Friday, September 17, 2010

A Bit From Walther

Let us picture to ourselves as vividly as we can the situation that would have been created in the early Church, when errorists like Arius, Nestorius, and Pelagius arose, if men like Athanasius, Cyril, and Augustine had not earnestly opposed them. As far back as in the fourth and fifth centuries the Church would have lost the primary article of the Christian faith; the foundation would have been removed from beneath it, and it would have had to collapse. That was, indeed, impossible in view of the eternal counsel of God concerning the Church; however, because of that very counsel, God had to raise up instruments such as those teachers were. True, while they lived, they were hated and persecuted as malicious disturbers of Christendom, but for more than a thousand years their names have been beacon-lights, as names of great witnesses to the saving truth, and in eternity they will shine as the brightness of the firmament and as the stars forever and ever. Dan. 12:3. Let no one, then, be deterred from giving his testimony in behalf of the truth by the charge that he has a false spirit. That charge emanates only from unbelief.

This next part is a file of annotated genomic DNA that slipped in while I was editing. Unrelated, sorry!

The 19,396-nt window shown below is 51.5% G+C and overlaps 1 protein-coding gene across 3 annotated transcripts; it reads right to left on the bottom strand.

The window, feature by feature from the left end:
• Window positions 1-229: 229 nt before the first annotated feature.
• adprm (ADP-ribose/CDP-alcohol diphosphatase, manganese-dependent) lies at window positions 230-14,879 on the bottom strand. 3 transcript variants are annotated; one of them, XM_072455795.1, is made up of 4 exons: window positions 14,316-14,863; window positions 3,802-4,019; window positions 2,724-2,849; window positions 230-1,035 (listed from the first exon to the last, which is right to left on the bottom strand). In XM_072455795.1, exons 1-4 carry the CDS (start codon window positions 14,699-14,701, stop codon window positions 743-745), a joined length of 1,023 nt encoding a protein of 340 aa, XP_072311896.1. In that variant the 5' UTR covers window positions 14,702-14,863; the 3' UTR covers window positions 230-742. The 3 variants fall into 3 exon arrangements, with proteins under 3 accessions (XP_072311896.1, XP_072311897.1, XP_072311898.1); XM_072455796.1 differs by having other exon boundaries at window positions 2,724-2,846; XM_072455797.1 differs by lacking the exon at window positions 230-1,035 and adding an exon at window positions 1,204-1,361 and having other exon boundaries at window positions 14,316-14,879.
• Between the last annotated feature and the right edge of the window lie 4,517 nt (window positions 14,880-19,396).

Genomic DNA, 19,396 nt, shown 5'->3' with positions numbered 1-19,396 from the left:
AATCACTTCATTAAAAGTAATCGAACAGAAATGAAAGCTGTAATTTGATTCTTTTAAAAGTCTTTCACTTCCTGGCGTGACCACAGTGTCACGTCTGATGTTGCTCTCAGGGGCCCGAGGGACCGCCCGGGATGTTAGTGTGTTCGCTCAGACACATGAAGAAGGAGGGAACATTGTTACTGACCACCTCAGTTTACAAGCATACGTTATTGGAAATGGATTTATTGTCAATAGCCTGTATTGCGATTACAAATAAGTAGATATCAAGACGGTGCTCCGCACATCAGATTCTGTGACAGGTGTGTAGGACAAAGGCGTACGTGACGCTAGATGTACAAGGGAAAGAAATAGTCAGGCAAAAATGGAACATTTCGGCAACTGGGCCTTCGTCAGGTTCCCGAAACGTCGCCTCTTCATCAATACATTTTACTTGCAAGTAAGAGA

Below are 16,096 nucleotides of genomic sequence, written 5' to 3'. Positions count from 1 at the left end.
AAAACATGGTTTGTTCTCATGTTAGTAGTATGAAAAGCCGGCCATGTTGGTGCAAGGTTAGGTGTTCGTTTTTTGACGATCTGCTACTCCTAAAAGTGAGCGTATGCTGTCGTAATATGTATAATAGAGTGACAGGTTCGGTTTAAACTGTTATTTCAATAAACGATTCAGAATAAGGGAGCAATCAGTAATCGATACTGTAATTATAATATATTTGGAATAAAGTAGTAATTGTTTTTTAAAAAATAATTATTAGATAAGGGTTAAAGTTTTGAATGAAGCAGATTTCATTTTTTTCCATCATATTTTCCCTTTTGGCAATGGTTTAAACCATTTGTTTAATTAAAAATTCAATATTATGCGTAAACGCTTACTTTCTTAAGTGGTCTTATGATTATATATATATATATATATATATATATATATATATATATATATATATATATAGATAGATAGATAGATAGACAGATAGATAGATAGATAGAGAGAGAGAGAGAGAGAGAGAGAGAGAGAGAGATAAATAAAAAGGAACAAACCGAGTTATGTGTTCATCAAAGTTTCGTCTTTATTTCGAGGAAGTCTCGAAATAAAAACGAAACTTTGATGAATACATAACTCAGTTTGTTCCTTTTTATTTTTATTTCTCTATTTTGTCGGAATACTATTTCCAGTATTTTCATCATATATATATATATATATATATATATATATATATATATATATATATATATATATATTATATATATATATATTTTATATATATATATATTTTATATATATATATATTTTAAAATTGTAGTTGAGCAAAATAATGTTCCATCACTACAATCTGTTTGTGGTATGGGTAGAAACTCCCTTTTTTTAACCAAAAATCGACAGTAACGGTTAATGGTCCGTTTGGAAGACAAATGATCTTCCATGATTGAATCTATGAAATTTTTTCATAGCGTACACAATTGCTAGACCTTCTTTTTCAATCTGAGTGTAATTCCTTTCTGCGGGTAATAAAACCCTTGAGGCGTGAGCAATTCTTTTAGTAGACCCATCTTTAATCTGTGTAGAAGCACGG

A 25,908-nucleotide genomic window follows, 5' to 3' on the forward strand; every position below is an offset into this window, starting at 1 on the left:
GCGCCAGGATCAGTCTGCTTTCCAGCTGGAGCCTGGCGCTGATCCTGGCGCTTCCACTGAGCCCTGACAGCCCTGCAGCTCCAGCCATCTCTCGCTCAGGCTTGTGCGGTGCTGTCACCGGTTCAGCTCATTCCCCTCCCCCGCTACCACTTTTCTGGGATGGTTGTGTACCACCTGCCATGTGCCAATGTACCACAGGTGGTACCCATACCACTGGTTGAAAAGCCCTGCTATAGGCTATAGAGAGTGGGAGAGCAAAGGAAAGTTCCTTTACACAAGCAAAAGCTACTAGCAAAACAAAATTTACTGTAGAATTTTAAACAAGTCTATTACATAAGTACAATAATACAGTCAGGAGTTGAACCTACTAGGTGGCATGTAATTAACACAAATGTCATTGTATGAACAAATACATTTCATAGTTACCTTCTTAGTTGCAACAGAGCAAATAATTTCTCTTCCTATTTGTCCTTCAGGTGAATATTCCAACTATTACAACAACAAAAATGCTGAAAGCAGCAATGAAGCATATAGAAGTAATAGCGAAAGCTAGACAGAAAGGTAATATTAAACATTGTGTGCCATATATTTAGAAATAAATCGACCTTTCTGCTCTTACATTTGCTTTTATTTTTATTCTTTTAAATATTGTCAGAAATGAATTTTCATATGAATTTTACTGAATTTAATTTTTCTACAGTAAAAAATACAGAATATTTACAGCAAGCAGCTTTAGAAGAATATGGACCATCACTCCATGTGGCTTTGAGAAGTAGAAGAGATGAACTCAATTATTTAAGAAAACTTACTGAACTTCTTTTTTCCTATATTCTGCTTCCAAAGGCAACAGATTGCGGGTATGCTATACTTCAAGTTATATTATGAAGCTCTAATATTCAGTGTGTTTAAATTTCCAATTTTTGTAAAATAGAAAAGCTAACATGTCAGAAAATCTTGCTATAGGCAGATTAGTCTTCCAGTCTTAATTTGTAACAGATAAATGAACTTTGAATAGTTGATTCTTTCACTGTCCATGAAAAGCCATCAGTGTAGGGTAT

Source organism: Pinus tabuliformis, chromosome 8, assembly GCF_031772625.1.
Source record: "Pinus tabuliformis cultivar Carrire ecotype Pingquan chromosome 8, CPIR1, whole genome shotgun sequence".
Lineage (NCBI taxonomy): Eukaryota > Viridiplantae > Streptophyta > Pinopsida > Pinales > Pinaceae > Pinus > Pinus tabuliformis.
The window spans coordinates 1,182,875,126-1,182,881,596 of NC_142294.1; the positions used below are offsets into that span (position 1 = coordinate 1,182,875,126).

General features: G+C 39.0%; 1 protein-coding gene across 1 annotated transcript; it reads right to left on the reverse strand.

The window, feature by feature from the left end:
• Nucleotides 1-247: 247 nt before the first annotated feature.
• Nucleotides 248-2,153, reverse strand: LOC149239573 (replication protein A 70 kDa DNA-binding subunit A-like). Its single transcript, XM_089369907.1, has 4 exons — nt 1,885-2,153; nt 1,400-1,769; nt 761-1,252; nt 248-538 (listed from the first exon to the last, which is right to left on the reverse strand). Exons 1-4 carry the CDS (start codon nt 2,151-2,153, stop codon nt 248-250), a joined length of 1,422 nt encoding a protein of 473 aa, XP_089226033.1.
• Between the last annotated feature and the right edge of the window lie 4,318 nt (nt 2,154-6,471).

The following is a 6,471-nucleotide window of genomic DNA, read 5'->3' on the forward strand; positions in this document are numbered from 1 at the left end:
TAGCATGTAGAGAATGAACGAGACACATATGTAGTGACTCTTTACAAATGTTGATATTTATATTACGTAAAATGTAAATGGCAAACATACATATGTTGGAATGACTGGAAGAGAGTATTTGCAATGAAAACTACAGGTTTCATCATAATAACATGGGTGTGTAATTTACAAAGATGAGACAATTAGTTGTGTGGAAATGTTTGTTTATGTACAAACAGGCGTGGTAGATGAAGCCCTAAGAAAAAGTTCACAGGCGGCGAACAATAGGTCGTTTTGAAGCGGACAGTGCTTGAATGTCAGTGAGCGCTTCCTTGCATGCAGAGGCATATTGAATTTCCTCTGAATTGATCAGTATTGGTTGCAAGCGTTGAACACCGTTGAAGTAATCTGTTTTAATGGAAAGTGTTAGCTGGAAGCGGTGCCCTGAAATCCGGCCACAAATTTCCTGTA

Again, suppose Luther, after learning the truth, had indeed borne testimony for it to his immediate associates, but had not entered into conflict with the Papacy because of the great abominations which it had introduced into the Church, what would have happened? Christianity would have to remain under the soultyranny of the Roman Antichrist, and we all should still be subjects of it.

There is no question, then, but that both, yes, both these efforts are necessary: to defend the truth and to oppose every doctrinal error.

Walther, C. F. W., Dau, W. H. T., & Eckhardt, E. (2000, c1929, c1986). The proper distinction between law and gospel : 39 evening lectures. Forward by Jaroslav Pelikan. Includes index. (electronic ed.) (350). Saint Louis: Concordia Publishing House.

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